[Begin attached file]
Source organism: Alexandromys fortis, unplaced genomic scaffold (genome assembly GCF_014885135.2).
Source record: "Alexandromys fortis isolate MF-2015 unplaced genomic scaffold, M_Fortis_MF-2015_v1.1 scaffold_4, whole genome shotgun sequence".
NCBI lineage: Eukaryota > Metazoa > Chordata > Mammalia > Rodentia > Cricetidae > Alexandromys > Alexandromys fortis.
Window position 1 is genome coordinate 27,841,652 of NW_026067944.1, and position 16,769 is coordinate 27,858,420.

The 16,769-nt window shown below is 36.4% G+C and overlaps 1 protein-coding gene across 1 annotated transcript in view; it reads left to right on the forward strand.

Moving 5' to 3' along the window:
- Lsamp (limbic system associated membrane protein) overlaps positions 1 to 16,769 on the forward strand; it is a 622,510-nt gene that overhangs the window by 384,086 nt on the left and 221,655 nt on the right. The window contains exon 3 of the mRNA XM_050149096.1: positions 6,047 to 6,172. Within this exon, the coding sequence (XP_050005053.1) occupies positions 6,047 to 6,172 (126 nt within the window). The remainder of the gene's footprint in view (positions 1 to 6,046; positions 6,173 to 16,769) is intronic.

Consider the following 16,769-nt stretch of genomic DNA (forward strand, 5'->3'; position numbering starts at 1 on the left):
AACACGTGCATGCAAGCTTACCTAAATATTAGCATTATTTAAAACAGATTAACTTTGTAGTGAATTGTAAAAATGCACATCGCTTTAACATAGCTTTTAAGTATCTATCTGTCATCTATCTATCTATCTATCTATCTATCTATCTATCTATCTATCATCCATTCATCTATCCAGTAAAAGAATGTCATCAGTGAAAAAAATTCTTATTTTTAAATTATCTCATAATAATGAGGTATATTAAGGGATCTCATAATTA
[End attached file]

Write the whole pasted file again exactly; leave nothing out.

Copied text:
Source organism: Alexandromys fortis, unplaced genomic scaffold (genome assembly GCF_014885135.2).
Source record: "Alexandromys fortis isolate MF-2015 unplaced genomic scaffold, M_Fortis_MF-2015_v1.1 scaffold_4, whole genome shotgun sequence".
NCBI lineage: Eukaryota > Metazoa > Chordata > Mammalia > Rodentia > Cricetidae > Alexandromys > Alexandromys fortis.
Window position 1 is genome coordinate 27,841,652 of NW_026067944.1, and position 16,769 is coordinate 27,858,420.

The 16,769-nt window shown below is 36.4% G+C and overlaps 1 protein-coding gene across 1 annotated transcript in view; it reads left to right on the forward strand.

Moving 5' to 3' along the window:
- Lsamp (limbic system associated membrane protein) overlaps positions 1 to 16,769 on the forward strand; it is a 622,510-nt gene that overhangs the window by 384,086 nt on the left and 221,655 nt on the right. The window contains exon 3 of the mRNA XM_050149096.1: positions 6,047 to 6,172. Within this exon, the coding sequence (XP_050005053.1) occupies positions 6,047 to 6,172 (126 nt within the window). The remainder of the gene's footprint in view (positions 1 to 6,046; positions 6,173 to 16,769) is intronic.

Consider the following 16,769-nt stretch of genomic DNA (forward strand, 5'->3'; position numbering starts at 1 on the left):
AACACGTGCATGCAAGCTTACCTAAATATTAGCATTATTTAAAACAGATTAACTTTGTAGTGAATTGTAAAAATGCACATCGCTTTAACATAGCTTTTAAGTATCTATCTGTCATCTATCTATCTATCTATCTATCTATCTATCTATCTATCTATCATCCATTCATCTATCCAGTAAAAGAATGTCATCAGTGAAAAAAATTCTTATTTTTAAATTATCTCATAATAATGAGGTATATTAAGGGATCTCATAATTA